Kirsten Curran Discovers the Power of Running during Lockdown

Silhouette of woman running - Pexels
I am writing this at 9am in the morning after a 9k run – if you knew me of old, you’d be asking ‘Who are you? And where is Kirsten?’ Let me explain. Firstly, I am NOT typically a ‘morning-person’ and secondly, I was one of those repeatedly being reprimanded at school athletics classes for walking and chatting during the 1500mtrs ‘race’. I genuinely could not see the point unless it was to catch the bus to town.

However, I need to confess – I am a total convert! I am unlikely to get a call-up to Team Ireland anytime soon, but the ensuing benefit I am seeing from my own efforts, is prize enough.
To be honest, I have always looked at runners pounding the streets in all weathers with admiring
respect and thought that they were ‘cool’ – if perhaps a bit mad. It takes a certain kind of steely determination to venture out in the Galway rain in a cold February morning to get a 5k in before work. Surely, I would never be one of “those” people? But it seems that indeed, one of “those” people I now am!

In the past, I have gone through fits and bursts of running and could likely recite the Couch-to-5k app by heart, but after a while, especially when the weather was bad, I’d get bored, and give up. Starting back would always be hampered by both my deteriorated fitness levels and my ego, which would struggle with ‘having to start again’.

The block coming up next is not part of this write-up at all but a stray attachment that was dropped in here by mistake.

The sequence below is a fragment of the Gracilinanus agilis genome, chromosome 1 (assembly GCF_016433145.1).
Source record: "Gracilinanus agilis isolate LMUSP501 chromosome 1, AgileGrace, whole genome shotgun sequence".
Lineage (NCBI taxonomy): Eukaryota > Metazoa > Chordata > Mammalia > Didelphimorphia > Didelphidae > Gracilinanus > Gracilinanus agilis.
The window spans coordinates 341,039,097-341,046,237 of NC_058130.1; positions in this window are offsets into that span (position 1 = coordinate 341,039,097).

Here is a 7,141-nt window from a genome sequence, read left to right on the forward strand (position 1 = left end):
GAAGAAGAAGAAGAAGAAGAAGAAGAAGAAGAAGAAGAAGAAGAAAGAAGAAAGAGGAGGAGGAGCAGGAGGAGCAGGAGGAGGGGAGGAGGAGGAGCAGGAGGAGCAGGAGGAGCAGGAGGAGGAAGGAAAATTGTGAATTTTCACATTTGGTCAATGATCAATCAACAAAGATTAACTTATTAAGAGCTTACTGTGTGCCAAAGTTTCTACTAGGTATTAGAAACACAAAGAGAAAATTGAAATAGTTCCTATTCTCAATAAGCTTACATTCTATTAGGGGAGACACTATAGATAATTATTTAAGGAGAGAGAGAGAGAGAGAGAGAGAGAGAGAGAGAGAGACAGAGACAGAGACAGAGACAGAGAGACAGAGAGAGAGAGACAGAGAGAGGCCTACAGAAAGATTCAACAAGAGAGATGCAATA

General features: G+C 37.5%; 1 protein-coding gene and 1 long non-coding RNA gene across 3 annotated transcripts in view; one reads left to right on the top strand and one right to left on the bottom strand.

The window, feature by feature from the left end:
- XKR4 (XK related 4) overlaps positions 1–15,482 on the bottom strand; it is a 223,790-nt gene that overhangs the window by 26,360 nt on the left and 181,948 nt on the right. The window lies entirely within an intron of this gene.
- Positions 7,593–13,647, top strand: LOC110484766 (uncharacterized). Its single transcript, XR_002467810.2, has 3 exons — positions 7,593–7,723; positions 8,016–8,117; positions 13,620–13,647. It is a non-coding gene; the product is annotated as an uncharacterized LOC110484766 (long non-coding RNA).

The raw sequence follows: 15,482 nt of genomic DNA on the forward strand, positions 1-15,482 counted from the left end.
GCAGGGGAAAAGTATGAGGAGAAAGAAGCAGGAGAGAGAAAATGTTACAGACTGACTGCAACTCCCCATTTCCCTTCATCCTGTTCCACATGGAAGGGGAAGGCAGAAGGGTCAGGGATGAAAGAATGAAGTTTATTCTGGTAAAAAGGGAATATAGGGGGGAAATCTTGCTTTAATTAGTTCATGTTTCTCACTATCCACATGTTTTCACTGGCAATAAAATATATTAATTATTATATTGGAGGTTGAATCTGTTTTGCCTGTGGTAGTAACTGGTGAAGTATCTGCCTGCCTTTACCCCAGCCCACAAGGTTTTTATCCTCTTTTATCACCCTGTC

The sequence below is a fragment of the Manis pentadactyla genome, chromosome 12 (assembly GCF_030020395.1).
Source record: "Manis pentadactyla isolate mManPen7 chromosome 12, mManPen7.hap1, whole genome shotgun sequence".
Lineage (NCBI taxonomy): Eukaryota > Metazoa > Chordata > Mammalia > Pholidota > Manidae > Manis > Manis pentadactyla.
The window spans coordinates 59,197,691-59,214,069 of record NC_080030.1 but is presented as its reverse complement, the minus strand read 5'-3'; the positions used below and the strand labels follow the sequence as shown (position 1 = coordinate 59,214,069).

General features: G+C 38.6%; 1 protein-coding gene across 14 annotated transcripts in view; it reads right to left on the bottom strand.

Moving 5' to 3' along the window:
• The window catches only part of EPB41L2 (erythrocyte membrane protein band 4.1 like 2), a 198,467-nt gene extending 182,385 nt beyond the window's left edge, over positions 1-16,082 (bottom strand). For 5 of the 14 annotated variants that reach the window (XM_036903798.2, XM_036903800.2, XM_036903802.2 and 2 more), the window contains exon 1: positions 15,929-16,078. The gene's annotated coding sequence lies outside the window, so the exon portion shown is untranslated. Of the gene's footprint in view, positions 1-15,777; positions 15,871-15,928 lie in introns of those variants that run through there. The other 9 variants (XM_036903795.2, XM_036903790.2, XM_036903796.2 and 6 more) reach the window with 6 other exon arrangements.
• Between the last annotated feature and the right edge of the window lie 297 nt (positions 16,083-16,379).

In late 2018, however, things were different. Life unexpectedly threw me a curveball, and my whole world became temporarily immersed in waves of anxiety and self-doubt. Following lots of reading, the advice that stood out was around the power of exercising outside in fresh air. If it would help me feel better, it was worth a shot. Initially, it started off with myself and Michelle Obama (in my ear) going off on daily 10k walks in the surrounding countryside. She has a great story to tell and 17 hours
to do it. On returning to the house, I always felt better for that time outside. After a while, I started to wonder if I could run that route – not straight away but could I build up to that? And so, I started
– slowly, very slowly to run. Firstly, as far as the post box? Then to the ‘big tree’? Then the house at the top of the hill with the barking dog? And so on. I never once thought about speed, pace, or calories burned, rather simply focussed on improving on the previous day. Some days I could run with ease, and some days only sheer damned grit got me through the run. But it truly didn’t matter because I always felt better for being outside and the endorphins released from running had the power to turn a bad day into a ‘manageable’ or even a ‘good’ day. 18 months on and my mantra is still #runforheadspace.

This year I am going to miss the amazing camaraderie of the 2 special Galway races – the Streets of Galway 8k and the Galway Bay 10k, which are unlikely to happen due to CoVid19 but there are still
virtual running communities. The race meets are amazing with people of all shapes and sizes and
fitness levels coming together to get around a course. So that’s my story of how and why I became a
born-again runner. It’s just as well really, since I have signed up for a mid-summer virtual 10k race
starting at 5am later this month. Gulp!

By Kirsten Curran

Kirsten Curran Running